Spade bit (horse)

The spade bit is a historic vaquero design for a type of curb bit with straight, highly decorated shanks and a mouthpiece that includes a straight bar, a narrow port with a cricket, and a "spoon," a flat, partly rounded plate affixed above the port, supported by braces on either side. Considered a highly technical piece of equipment to be used only on a finished horse, the spade bit is a refined tool that experts compare to driving a sports car in its ability to convey precise commands to the horse. Not all horses have the conformation or temperament to become a finished spade bit horse, a process that takes a number of years and is seldom complete until a horse has at least five years of training under saddle.


The spade bit is an elaborate, complex bit that can only be properly used on a highly trained horse handled by a skilled rider. In the vaquero tradition, its use represents the highest level of trust and communication between horse and rider.[1] Experts compare the ride and handling of a horse trained in this manner to that of a Jaguar.[2] The process of training the spade bit horse takes five to seven years to complete.[3] Its emphasis has always been on producing a finely tuned working horse and partner, emphasizing quality rather than on how quickly the goal is reached.[1] [4] The conformation of the horse is also a factor; to become a spade bit horse, the animal must be bred to have a higher neck set and well-carried head.[5]

Traditionally, the vaquero method starts a young horse using a hackamore,[6] which is headgear with no bit that uses a heavy rawhide noseband, called a bosal, to control the horse. Then the horse moves to lighter bosals, and next into a combination of headgear that represents a transitional period in its training; a bridle with a type of curb bit called a "half breed" which is worn in conjunction with a light bosal. The rider carries two sets of reins, one set on the bosal and one on the curb, giving this gear its name, the "two-rein.[1][7] After several years in a two-rein, the horse graduates into the spade bit.[1] A light bosal called a bosalito remains on the horse by tradition, usually without reins attached.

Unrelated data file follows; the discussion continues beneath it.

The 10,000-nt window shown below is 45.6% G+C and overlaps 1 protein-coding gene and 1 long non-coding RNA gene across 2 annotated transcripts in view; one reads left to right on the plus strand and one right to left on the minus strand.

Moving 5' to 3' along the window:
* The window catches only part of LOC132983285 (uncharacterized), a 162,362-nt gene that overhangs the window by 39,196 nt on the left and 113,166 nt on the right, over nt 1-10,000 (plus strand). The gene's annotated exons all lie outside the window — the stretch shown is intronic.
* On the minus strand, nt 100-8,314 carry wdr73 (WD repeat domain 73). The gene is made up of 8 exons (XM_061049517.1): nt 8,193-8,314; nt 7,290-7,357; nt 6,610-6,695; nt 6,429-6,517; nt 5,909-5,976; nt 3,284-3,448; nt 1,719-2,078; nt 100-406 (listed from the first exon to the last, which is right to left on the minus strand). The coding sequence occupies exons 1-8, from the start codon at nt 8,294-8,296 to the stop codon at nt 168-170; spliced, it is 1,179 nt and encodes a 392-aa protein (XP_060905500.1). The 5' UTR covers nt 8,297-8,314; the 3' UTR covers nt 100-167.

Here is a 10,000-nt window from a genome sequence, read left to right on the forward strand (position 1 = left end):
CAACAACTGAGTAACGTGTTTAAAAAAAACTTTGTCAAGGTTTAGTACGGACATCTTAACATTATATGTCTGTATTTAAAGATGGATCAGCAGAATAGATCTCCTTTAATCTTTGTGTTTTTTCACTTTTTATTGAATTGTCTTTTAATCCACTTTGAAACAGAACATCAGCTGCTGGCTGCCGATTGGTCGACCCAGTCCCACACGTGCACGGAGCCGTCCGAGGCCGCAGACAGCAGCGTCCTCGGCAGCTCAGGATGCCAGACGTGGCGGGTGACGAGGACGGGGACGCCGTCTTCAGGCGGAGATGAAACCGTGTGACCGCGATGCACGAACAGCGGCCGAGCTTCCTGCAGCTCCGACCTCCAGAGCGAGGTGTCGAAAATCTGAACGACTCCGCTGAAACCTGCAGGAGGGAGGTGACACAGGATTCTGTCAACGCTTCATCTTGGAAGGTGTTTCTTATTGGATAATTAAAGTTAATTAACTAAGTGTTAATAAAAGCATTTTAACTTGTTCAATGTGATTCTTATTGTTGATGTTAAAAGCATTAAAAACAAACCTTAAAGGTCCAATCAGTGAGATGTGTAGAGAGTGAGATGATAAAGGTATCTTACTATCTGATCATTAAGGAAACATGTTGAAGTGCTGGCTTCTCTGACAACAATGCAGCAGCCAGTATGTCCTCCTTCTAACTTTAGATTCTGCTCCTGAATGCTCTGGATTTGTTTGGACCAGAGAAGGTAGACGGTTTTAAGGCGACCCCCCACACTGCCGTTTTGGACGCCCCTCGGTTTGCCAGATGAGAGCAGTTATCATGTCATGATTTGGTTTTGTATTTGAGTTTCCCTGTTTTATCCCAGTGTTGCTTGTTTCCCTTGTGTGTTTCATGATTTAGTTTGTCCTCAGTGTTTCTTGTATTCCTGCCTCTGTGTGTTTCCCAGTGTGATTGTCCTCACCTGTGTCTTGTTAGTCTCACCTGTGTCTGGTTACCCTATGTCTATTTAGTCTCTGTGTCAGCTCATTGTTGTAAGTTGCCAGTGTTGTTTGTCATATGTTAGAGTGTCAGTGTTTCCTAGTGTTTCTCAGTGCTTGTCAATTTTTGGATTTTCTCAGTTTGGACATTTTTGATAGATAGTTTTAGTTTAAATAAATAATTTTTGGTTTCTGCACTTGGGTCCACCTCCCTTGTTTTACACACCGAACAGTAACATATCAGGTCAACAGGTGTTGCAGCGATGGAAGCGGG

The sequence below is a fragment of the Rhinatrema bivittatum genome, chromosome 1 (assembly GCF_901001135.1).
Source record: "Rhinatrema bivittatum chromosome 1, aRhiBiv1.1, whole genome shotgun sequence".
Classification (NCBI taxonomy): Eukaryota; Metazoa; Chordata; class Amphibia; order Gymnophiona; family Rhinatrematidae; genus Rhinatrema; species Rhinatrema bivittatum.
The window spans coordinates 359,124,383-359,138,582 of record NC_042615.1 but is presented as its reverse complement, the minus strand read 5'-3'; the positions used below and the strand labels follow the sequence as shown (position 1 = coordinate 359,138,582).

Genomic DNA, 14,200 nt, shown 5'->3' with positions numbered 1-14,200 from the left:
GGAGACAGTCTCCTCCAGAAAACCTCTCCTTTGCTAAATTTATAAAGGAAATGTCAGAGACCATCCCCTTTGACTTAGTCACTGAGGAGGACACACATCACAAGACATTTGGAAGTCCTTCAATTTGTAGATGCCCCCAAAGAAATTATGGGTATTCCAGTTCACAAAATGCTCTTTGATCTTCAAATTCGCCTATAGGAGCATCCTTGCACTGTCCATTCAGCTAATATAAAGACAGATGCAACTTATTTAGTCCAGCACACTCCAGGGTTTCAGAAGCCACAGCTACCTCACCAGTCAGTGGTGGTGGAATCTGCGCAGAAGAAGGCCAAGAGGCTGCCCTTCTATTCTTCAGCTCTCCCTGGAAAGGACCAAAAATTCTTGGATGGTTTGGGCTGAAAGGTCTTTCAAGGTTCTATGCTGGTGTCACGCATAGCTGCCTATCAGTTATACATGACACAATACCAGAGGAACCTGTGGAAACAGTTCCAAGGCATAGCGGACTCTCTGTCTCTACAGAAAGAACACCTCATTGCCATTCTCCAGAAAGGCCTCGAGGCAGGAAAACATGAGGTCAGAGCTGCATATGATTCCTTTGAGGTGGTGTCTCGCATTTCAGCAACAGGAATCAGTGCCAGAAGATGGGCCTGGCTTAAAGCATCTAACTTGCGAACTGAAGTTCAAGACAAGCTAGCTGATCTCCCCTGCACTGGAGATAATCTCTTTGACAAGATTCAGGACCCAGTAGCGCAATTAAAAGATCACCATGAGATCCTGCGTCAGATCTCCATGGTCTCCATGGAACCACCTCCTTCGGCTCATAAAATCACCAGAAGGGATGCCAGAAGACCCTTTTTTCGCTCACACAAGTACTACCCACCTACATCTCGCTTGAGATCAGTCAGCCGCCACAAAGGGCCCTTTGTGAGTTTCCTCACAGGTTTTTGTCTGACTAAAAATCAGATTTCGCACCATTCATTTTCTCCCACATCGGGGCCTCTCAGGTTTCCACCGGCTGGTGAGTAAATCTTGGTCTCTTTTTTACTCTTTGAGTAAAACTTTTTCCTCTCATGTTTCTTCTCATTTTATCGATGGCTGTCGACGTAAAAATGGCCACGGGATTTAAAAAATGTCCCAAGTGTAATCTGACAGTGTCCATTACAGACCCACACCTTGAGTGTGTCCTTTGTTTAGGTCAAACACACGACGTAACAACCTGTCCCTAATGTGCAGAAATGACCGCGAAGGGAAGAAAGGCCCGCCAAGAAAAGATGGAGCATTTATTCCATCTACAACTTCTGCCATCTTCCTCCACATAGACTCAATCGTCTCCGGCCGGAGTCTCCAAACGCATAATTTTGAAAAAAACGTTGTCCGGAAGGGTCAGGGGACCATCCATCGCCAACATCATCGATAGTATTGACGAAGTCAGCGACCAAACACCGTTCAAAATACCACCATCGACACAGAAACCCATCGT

1. Stewart, Kara L. (December 2004). "The Vaquero Way". Horse Illustrated. Retrieved 2010-07-13.
  2. Varian 2004, 0:45:00.
  3. Varian 2004, 0:45:20.
  4. Clayton, Hoy & Underwood 2001, pp. 180, 186, 208.
  5. Varian, Sheila. "Business Sense (Belongs in the Barn Too)". Varian Arabians. Archived from the original on 2010-01-26. Retrieved 2010-07-21.
  6. Clayton, Hoy & Underwood 2001, p. 31.
  7. Varian 2004, 0:30:45.


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